One of the purposes behind ChangeCamp, apart from having a good time, is developing a ‘community of practice’. Ettiene Wenger who coined the term defines it thus:
Communities of practice are formed by people who engage in a process of collective learning in a shared domain of human endeavor: a tribe learning to survive, a band of artists seeking new forms of expression, a group of engineers working on similar problems, a clique of pupils defining their identity in the school, a network of surgeons exploring novel techniques, a gathering of first-time managers helping each other cope. In a nutshell:
Communities of practice are groups of people who share a concern or a passion for something they do and learn how to do it better as they interact regularly.
There are three essential characteristics of a community of learning
The domain: A community of practice is more than just a club of friends or network of colleagues. It has a shared area of interest and members have some knowledge of that domain that separates from other people. Practising NLPers or EFTers are in shared domain – even if they do not know one another.
The community: In pursuing their interest in their domain, members engage in joint activities and discussions, help each other, and share information. They build relationships that enable them to learn from each other. Just having the same interest doesn’t make you a member of a community of practice. You need to be able to get together, interact and learn together. Wenger gives the example of the ‘Impressionists’, who used to meet in cafés and studios to discuss the style of painting they were inventing together. These interactions were essential to making them a community of practice even though they often painted alone.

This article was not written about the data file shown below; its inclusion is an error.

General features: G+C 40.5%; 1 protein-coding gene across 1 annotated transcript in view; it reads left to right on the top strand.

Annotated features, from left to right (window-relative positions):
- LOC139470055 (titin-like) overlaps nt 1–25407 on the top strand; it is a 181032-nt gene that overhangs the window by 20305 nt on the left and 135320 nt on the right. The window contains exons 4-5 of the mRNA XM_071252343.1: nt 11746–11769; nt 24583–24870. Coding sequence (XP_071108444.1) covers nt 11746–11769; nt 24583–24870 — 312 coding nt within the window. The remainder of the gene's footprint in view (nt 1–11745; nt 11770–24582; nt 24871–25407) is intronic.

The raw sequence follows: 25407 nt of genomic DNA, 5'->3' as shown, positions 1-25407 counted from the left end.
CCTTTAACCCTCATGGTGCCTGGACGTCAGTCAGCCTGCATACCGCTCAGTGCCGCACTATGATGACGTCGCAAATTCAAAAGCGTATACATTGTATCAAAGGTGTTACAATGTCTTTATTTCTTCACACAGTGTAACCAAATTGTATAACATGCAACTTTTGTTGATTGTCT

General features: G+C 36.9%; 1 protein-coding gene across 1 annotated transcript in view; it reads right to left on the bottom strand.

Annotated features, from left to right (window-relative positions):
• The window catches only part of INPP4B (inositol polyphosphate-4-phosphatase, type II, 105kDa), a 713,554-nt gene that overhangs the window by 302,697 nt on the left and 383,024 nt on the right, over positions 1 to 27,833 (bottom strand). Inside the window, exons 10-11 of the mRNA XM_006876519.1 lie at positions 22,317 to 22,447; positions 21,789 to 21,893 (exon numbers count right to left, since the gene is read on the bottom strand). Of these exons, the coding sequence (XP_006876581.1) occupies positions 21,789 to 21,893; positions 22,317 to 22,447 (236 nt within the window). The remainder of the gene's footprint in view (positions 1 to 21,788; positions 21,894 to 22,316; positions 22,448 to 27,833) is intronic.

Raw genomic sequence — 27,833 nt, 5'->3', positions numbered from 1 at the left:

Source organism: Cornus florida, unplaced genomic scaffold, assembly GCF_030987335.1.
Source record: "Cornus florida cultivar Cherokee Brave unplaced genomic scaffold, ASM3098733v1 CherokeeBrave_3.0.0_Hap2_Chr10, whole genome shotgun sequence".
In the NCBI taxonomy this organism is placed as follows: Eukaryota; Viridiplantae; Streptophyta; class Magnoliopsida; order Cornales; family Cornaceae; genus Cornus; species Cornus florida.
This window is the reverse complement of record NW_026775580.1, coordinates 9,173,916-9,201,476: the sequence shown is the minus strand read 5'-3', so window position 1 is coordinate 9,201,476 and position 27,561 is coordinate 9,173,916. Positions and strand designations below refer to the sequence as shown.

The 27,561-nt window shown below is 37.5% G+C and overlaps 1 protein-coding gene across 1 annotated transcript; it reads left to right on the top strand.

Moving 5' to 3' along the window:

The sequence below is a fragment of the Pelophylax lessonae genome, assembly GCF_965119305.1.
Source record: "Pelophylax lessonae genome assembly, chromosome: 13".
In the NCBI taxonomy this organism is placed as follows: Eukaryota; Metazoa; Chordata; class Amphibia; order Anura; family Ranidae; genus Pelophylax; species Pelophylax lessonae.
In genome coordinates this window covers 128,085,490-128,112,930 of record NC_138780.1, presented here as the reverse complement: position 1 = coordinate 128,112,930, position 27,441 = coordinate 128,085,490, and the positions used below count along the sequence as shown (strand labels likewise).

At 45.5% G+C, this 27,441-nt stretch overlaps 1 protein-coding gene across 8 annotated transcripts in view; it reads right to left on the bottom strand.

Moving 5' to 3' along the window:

The practice: Members of a community of practice are practitioners. They are not just interested in something, they use their skills in a variety of situation. They develop a shared body of resources: experiences, stories, tools, ways of addressing recurring problems – a shared practice. This takes time and sustained interaction. These interactions may be informal – work related discussions over lunch or more structured – team building, training or conferences.
Wenger says “It is the combination of these three elements that constitutes a community of practice. And it is by developing these three elements in parallel that one cultivates such a community.”
ChangeCamp is designed to fulfil that purpose in a simple, low-cost, enjoyable way.
The domain: The domain of ChangeCamp is psychological methods of change. These methods may be applied to self development, working with others in a therapeutic or educational setting, or working with groups and organisations to create change.
The community: ChangeCamp is one place for people who are interested in these areas to meet, perhaps for the first time and to develop their common interests. This website is designed to facilitate that process.
The practice: ChangeCamp is both for professional practitioners of their art it’s also for interested amateurs. Anyone who has tried to put a self-help book’s suggestions into practice is an explorer of self development even if they don’t belong to an association or get paid for it.
In an ideal world communities are supportive, educational and fun – that’s certainly my hope for ChangeCamp
Image courtesy of h.koppdelaney